Since making its debut a little over five years ago, the Surface Laptop has consistently ranked among the best thin and light laptops you can buy, and Microsoft is no doubt hoping that the new Surface Laptop 5 will be worthy of the same praise.
Announced alongside the Surface Pro 9 and the Studio 2+ all-in-one, it’s fair to say that the Laptop 5 is a conservative upgrade, with upgraded Intel processors and Thunderbolt 4 support embedded into a laptop with the same design and displays as last year’s model – and indeed as the year before.
Still, even if not much is new, the Surface Laptop 4 was great, and an upgraded take on it sounds like no bad thing. Here’s what you need to know.
The Surface Laptop 5 starts from $999/£999, but since it’s available in two sizes with different specs, pricing is a little more varied than that.
The $999/£999 start price is for the smaller 13.5in model, which goes up to $1,699/£1,699 when fully specced with an i7 processor, 16GB RAM, and 512GB storage.
If you prefer a larger laptop, the 15in model starts from $1,299/£1,299, but goes up to a whopping $2,399/£2,399 if you opt for an i7, 32GB RAM, and full 1TB of storage.
The start prices are a little higher than last year’s, but that’s in part because Microsoft is no longer offering cheaper entry-level AMD models. Look further back, and the pricing is roughly in line with the Laptop 2 and Laptop 3:
Surface Laptop – from $799/£649
Surface Laptop 2 – from $999/£979
Surface Laptop 3 – from $999/£999 (13.5in), $1,199/£1,199 (15in)
Surface Laptop 4 – from $899/£799 (13.5in), $1,199/£1,299 (15in)
Surface Laptop 5 – from $999/£999 (13.5in), $1,299/£1,299 (15in)
What about the Surface Laptop 5 design & specs?
As mentioned above, the Laptop 5 is a pretty cautious upgrade from Microsoft.
At a glance, it looks pretty identical to the Surface Laptop 3 and 4, and comes in the same pair of display sizes: 13.5in and 15in. The overall design is the same, for both good and bad. It’s slim and lightweight, but still incudes a surprisingly thick bezel around the display on either model.
The biggest design change is the introduction of a new colour: Sage green. The larger 15in model is available in familiar Platinum or Matt Black, while the smaller 13.5 variant adds Sandstone and the new Sage colour options. It’s also worth noting that the Platinum 13.5in comes with Microsoft’s familiar ‘Alcantara’ fabric lining on the inside of the laptop, but this isn’t included on other colours – or on the larger laptop.
Despite early rumours of a bump to a 120Hz refresh rate, Microsoft has also kept its display tech essentially the same. Both laptops use Microsoft’s LCD ‘PixelSense’ touchscreens, with a resolution of 2256 x 1504 in the smaller model, and 2496 x 1664 in the larger – with a matching pixel density of 201ppi in either case. Refresh rate hasn’t increased, but the company has added in support for Dolby Vision IQ tech, which was previously exclusive to the high-end Surface Laptop Studio. The screen supports the Surface Pen stylus, but this is sold separately.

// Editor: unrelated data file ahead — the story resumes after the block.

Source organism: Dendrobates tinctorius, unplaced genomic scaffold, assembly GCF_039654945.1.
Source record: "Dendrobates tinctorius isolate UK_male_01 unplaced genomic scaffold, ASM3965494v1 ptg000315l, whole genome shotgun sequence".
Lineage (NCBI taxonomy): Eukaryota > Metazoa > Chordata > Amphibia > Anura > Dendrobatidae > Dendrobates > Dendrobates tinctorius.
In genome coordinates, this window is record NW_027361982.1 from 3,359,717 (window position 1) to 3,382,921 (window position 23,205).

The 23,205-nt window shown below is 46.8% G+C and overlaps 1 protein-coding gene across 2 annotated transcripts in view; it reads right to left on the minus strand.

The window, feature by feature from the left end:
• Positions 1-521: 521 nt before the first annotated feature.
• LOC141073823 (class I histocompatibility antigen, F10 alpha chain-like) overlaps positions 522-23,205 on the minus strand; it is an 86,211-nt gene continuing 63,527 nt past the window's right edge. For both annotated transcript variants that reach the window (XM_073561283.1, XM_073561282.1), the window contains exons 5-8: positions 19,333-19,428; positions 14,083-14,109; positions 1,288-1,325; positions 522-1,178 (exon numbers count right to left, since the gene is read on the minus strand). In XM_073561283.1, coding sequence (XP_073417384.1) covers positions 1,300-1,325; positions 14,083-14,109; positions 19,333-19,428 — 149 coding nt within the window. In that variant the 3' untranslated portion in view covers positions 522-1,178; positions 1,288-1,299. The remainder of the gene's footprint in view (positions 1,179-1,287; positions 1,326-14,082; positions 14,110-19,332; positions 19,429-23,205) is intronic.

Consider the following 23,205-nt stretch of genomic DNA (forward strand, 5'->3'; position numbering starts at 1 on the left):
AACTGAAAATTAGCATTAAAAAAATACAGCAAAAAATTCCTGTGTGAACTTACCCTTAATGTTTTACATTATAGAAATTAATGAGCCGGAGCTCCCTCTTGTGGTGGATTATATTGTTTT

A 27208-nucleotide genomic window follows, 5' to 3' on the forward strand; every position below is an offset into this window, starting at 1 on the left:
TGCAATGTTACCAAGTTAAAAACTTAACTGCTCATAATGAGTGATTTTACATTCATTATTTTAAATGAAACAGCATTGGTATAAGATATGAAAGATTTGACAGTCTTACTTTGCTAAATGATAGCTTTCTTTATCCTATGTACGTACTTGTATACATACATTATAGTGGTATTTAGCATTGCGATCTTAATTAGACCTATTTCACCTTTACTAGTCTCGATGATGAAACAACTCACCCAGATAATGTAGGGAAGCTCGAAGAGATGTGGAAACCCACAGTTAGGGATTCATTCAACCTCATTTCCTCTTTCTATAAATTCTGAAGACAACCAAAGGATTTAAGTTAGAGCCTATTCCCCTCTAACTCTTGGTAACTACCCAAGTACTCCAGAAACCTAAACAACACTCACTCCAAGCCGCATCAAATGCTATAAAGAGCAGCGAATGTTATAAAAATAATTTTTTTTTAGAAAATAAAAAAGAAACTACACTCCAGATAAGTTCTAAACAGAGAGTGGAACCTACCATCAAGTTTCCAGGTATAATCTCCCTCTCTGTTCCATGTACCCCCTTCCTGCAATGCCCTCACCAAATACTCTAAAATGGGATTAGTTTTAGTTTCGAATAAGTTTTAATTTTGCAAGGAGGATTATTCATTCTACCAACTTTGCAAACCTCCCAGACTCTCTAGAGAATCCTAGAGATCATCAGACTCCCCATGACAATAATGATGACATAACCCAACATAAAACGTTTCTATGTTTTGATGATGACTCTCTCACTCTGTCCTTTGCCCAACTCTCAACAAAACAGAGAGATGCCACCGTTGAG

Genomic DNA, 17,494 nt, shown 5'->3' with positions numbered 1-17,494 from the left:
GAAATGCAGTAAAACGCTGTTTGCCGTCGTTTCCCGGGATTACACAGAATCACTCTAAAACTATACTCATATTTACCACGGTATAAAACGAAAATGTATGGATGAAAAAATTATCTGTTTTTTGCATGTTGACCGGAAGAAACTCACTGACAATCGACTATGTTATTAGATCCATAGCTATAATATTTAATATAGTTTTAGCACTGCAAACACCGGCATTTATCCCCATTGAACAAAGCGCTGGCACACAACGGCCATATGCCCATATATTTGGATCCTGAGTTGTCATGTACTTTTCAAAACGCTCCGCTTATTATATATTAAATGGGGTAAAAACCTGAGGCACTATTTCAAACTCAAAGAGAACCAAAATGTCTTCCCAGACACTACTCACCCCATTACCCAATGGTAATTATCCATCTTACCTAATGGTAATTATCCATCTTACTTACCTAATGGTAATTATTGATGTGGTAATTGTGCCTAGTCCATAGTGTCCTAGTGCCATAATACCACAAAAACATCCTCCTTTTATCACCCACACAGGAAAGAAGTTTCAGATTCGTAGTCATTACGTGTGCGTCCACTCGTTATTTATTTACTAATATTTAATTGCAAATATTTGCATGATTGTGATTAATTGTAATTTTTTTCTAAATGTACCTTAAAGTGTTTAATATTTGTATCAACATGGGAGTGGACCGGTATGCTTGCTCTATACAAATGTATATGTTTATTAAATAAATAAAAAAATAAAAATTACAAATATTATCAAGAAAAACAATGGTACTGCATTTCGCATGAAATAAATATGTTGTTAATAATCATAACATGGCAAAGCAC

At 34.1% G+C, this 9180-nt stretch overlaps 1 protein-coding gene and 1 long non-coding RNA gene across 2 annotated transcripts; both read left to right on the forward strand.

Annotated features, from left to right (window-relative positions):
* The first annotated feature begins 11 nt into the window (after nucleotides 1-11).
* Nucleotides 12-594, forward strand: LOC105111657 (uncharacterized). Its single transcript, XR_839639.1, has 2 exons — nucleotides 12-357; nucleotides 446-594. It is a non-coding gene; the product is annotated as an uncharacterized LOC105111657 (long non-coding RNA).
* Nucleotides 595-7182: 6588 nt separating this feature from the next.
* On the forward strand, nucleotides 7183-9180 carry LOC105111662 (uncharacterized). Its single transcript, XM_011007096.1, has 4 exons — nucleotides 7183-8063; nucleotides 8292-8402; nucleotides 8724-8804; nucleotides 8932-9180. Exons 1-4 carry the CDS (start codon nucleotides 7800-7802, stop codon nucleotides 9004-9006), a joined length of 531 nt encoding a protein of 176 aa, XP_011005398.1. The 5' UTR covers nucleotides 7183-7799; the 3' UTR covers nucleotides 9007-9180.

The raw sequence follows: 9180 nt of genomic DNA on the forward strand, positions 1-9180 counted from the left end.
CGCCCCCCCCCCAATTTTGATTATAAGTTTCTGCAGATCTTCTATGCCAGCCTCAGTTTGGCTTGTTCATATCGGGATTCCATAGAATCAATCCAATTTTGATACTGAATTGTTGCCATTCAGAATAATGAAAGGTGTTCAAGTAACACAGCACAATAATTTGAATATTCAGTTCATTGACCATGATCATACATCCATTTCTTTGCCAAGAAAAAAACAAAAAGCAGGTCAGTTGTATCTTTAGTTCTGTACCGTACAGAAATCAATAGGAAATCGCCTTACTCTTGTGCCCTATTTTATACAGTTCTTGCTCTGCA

There has at least been a bump in chipsets, with support this year for Intel’s 12th-gen U-series processors. The 13.5in model gives you a choice of i5 or i7 chips (the i5-1235U or i7-1255U, to be precise), while the 15in is i7-only (the same i7-1255U).
There are two quick anomalies to clarify here. The first is that while last year Microsoft offered a choice between Intel and AMD Ryzen chips, this year it seems to be Intel-only so far at least.
The second thing to note is that those chip numbers are for the consumer models. If you buy a commercial/enterprise model it will come with the very slightly faster i5-1245U or i7-1265U chips.
As before there are no discrete graphics card options, but the integrated Intel Xe graphics should be sufficient for most use cases. LPDDR5x RAM is available in 8GB, 16GB, or 32GB configurations, while the removable SSD storage is either 256GB, 512GB, or 1TB – though as always, the exact configurations available will vary between countries.
Microsoft’s unpopular Surface Connect port is still here for charging – though at least this guarantees compatibility with any old accessories you have around. It’s joined by a 3.5mm headphone jack, a USB-A 3.1 port, and a single USB-C port – though this now supports USB 4.0 and Thunderbolt 4, giving you the latest connectivity at least. Wireless connectivity comes from Wi-Fi 6 and Bluetooth 5.1.
The same 720p webcam also returns, driving Windows Hello facial recognition. Dual far-field mics should help with audio on video calls, while Dolby Atmos support is included with the speakers.
Battery life has been slightly improved, but not by much, with a promise of up to 18 hours of “typical device usage” on the 13.5in model and up to 17 hours on the larger one. That’s similar to last year’s model, so no big change, but since battery life was already great we can’t complain much.
Charging is faster too – Microsoft says that the included 60W charger can deliver up to 50% of battery back in just half an hour plugged in.
Of course, it’s no surprise that the Laptop 5 arrives withWindows 11 running out of the box.
Tech Advisor's Deputy Editor, Dom covers everything that runs on electricity, from phones and laptops to wearables, audio, gaming, smart home, and streaming - plus he's a regular fixture on the Tech Advisor YouTube channel.